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ASU student research sheds light on victimization

Jillian Turanovic
October 01, 2014

Jillian Turanovic, a doctoral student in the School of Criminology and Criminal Justice, part of the College of Public Programs at Arizona State University, has been awarded a National Institute of Justice Graduate Research Fellowship to support her dissertation research.

Turanovic is the third student in the school to receive this prestigious award. Her dissertation, chaired by professor Michael Reisig, is titled “The Age-Graded Consequences of Victimization.” It examines the harmful effects of victimization on people of different ages in an effort to guide services for victims.

“I am happy that the Department of Justice saw value in this and is interested in my findings. That’s huge for trying to make a difference – and the first step toward improving interventions for victims of violence,” Turanovic says.

Expanding research on victimization

Through her research, Turanovic hopes to better understand how people at various stages of life cope with being a victim – an area that is not well studied.

“Most of the research on victimization takes place using data on children and adolescents,” she says. “Thinking about how we help victims cope in effective ways, we are really drawing solely on this research to shape interventions that affect people of many ages. As criminologists, we don’t really know whether these same interventions work for people in emerging adulthood or adulthood.”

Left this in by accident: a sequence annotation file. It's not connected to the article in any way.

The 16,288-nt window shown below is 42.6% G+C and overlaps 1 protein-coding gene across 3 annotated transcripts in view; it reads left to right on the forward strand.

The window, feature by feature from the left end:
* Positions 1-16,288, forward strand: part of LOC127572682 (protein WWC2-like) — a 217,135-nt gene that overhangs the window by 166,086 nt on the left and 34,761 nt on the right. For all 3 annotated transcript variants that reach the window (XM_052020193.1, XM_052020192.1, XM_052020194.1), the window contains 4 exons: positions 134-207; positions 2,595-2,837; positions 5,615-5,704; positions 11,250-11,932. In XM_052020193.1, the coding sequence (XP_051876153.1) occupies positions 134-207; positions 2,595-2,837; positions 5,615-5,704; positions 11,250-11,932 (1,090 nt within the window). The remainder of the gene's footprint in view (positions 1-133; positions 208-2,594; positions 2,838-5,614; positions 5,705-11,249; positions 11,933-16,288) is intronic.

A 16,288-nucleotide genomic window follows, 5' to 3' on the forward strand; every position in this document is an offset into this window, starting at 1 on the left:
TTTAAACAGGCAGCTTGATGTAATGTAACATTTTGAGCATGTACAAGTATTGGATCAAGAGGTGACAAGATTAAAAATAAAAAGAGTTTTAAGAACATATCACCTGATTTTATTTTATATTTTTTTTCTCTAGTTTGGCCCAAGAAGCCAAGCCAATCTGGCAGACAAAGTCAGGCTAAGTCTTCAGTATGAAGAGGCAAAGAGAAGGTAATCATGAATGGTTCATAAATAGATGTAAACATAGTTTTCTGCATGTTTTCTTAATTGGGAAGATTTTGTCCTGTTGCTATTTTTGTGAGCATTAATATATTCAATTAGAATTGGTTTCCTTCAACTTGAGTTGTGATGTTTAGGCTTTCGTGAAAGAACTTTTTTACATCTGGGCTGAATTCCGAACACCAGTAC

She says that different life stages bring different systems of support and differing reactions to victimization. She hopes to find ways across the spectrum – age, socioeconomic circumstances and other variables – to guide coping interventions for victims.

“We know that for teens and adolescents, they tend to act out with delinquent behavior, hanging out with the wrong crowd, getting in trouble at school," said Turanovic. "Later in life, as people accumulate larger social support systems, it is an open question whether or not victimization affects them similarly. Generally, parents are much more important for victims in early life, but later job contacts, romantic partners and other relationships can affect coping.

“I am looking at the supportive social ties that people accumulate over the life course.”

Helping victims of crime

Turanovic says she has been interested in victimization for some time because “victimization is such a different experience than offending.”

“On the most fundamental level, people who engage in crime do so voluntarily. Victimization is not voluntary,” she says, “and it can carry such detrimental consequences.”

As an undergraduate, Turanovic worked in victim services for the police in Canada. She notes, “That experience gave me the opportunity to talk to victims and get a better understanding of the ways in which victimization impacts their lives.”

What interested her most is that some victims rebounded quickly, but for others, the experience led to a host of even worse negative life outcomes – whether with health, job or family.

“It made me question why some fare better than others, why are some more resilient,” she says.

Turanovic has already published on the topic. Her articles focus on personality traits like self-control in determining how people cope with and respond to their victimization experiences.

“I think there is greater recognition that we need to talk to people who do research in health disciplines and in psychology,” she says. “In criminology, we tend to focus on the outcomes for victims as they relate to crime and deviance; psychologists focus on mental health and stress; health researchers focus on obesity and weight control. I really see the need to integrate all of these areas so we collectively have a better understanding of victimization and its impact.”